An organization or organisation is an entity comprising multiple people, such as an institution or an association, that has a particular purpose. The word is derived from the Greek word organon, which means tool or instrument, musical instrument, and organ.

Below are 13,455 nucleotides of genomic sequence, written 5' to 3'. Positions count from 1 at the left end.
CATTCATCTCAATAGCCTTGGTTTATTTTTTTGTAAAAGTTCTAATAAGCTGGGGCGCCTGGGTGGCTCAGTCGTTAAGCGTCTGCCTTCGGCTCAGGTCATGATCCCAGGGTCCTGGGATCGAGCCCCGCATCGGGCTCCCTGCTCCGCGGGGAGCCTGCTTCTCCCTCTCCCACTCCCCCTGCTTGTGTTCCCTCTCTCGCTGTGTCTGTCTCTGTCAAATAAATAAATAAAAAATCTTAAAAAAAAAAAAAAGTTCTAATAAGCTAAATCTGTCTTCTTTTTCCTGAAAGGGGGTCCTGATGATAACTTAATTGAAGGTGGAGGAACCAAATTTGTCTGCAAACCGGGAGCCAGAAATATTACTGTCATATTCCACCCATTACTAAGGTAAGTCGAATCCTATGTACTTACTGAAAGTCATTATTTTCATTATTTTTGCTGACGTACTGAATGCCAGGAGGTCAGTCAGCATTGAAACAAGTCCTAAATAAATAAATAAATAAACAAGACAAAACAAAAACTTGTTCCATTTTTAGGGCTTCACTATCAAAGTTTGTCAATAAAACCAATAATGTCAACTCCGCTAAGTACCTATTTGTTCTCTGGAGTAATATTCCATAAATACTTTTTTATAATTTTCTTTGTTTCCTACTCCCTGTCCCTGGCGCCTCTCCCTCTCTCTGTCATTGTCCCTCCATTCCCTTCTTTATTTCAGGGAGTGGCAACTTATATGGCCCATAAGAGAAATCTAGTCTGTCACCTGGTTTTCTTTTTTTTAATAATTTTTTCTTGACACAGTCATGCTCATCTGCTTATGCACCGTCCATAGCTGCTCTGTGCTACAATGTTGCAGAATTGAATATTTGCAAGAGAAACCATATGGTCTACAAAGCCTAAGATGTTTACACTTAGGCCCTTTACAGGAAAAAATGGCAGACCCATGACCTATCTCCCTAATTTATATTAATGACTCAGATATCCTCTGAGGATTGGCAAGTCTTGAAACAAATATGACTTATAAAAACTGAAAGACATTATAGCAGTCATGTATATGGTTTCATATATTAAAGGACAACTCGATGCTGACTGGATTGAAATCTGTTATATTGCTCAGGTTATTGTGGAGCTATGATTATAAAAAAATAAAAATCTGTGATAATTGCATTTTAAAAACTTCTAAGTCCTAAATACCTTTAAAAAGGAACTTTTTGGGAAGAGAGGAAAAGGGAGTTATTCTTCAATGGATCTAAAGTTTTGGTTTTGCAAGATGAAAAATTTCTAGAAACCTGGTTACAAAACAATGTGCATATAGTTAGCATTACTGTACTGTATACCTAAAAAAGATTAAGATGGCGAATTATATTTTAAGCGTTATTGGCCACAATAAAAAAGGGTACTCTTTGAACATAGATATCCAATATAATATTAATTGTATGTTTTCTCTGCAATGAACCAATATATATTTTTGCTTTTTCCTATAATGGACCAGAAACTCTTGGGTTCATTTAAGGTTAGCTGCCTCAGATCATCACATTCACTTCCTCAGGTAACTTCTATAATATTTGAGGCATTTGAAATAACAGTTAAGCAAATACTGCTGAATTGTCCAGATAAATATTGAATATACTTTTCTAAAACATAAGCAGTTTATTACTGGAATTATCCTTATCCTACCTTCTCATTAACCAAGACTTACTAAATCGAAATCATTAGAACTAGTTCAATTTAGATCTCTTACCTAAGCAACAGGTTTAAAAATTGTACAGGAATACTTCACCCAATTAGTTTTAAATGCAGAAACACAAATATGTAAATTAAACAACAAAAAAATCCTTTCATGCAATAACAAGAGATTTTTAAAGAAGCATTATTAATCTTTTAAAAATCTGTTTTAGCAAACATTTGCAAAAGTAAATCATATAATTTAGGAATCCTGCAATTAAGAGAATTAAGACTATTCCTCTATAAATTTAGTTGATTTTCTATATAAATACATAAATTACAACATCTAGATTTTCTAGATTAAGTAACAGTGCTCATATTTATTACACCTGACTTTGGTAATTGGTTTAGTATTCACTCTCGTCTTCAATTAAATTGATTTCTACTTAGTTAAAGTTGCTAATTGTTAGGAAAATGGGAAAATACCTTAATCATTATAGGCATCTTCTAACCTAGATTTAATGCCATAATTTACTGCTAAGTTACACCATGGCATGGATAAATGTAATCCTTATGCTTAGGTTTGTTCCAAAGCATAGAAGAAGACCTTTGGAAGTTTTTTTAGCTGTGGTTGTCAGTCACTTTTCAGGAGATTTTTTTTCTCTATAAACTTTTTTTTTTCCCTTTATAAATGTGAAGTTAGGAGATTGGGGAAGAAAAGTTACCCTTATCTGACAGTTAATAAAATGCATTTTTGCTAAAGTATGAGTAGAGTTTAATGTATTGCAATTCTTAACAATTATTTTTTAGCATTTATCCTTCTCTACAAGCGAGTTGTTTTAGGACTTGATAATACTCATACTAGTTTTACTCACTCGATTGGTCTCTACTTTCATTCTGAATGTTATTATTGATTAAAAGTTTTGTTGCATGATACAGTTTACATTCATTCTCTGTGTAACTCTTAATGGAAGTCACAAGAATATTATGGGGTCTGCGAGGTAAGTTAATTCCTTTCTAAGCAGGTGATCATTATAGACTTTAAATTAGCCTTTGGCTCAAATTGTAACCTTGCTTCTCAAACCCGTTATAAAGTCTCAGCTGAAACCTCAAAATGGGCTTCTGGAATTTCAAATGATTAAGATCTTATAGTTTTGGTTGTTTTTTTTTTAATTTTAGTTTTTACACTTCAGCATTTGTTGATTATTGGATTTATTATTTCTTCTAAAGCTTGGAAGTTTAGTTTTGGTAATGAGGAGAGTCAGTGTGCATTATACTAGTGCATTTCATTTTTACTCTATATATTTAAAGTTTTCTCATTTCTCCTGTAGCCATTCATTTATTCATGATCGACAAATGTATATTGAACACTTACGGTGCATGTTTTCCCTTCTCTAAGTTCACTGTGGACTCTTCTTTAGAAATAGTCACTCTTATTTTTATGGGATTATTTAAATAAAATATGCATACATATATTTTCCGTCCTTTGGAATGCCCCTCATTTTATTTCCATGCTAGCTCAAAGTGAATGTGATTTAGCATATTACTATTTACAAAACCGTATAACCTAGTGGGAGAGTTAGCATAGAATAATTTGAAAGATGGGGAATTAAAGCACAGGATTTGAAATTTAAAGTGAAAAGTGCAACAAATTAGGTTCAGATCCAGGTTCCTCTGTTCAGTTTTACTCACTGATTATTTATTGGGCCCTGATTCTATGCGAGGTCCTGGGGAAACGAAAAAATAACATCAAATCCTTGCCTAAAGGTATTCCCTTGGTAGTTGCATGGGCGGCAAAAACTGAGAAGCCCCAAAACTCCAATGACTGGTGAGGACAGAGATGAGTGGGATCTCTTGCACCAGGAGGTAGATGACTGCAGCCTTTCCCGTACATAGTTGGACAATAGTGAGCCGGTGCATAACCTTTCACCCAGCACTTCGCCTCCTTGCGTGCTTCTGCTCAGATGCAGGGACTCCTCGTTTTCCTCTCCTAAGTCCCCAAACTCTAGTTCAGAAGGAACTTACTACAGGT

A boundary organization is a formal body jointly generated by the scientific and political communities to coordinate different purposes and promote consistent boundaries and mutually incomprehensible interactions. Boundary organizations provide an institutionalized place for the development of long-term relationships, the promotion of two way communication, the development and use of management tools, and the negotiations on the boundaries of the problem itself. According to Carr and Wilkinson, boundary organizations are increasingly becoming networks and social arrangements between scientific and political institutions. On the international level, boundary organizations are most frequently set up for governments to deal with environmental issues. Boundary organizations have three key characteristics. First of all, they include the involvement of scientists and politicians, along with professionals who coordinate them. Secondly, boundary organizations provide chances and reasons to create boundary objects. For example, mediums that can help different parties within the boundary organizations to communicate with each other. Last but not least, they have a responsibility to ensure that research and policy groups can understand each other since these two communities are very different from each other.